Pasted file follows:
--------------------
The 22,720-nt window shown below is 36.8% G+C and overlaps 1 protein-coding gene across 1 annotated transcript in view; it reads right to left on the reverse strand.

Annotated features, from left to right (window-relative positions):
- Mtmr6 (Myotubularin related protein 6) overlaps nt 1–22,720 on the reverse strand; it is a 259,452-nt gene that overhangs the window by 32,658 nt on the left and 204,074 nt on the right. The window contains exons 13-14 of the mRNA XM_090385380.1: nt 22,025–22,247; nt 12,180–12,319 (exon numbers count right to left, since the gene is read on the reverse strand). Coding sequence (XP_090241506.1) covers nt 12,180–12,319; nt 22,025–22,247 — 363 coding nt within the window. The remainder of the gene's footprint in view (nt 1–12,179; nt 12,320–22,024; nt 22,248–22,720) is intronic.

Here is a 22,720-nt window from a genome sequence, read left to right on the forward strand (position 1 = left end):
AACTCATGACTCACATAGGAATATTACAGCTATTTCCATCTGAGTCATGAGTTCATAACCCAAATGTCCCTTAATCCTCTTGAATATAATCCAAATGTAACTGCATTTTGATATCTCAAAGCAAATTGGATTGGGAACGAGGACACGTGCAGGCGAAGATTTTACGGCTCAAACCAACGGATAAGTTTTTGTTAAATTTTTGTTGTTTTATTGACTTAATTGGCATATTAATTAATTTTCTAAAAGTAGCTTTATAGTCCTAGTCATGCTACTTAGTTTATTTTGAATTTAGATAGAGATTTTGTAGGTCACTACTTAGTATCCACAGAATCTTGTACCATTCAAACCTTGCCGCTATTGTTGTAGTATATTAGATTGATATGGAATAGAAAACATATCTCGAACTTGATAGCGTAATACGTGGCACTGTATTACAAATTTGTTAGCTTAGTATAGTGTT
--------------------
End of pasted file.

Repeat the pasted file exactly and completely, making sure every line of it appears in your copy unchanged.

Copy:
The 22,720-nt window shown below is 36.8% G+C and overlaps 1 protein-coding gene across 1 annotated transcript in view; it reads right to left on the reverse strand.

Annotated features, from left to right (window-relative positions):
- Mtmr6 (Myotubularin related protein 6) overlaps nt 1–22,720 on the reverse strand; it is a 259,452-nt gene that overhangs the window by 32,658 nt on the left and 204,074 nt on the right. The window contains exons 13-14 of the mRNA XM_090385380.1: nt 22,025–22,247; nt 12,180–12,319 (exon numbers count right to left, since the gene is read on the reverse strand). Coding sequence (XP_090241506.1) covers nt 12,180–12,319; nt 22,025–22,247 — 363 coding nt within the window. The remainder of the gene's footprint in view (nt 1–12,179; nt 12,320–22,024; nt 22,248–22,720) is intronic.

Here is a 22,720-nt window from a genome sequence, read left to right on the forward strand (position 1 = left end):
AACTCATGACTCACATAGGAATATTACAGCTATTTCCATCTGAGTCATGAGTTCATAACCCAAATGTCCCTTAATCCTCTTGAATATAATCCAAATGTAACTGCATTTTGATATCTCAAAGCAAATTGGATTGGGAACGAGGACACGTGCAGGCGAAGATTTTACGGCTCAAACCAACGGATAAGTTTTTGTTAAATTTTTGTTGTTTTATTGACTTAATTGGCATATTAATTAATTTTCTAAAAGTAGCTTTATAGTCCTAGTCATGCTACTTAGTTTATTTTGAATTTAGATAGAGATTTTGTAGGTCACTACTTAGTATCCACAGAATCTTGTACCATTCAAACCTTGCCGCTATTGTTGTAGTATATTAGATTGATATGGAATAGAAAACATATCTCGAACTTGATAGCGTAATACGTGGCACTGTATTACAAATTTGTTAGCTTAGTATAGTGTT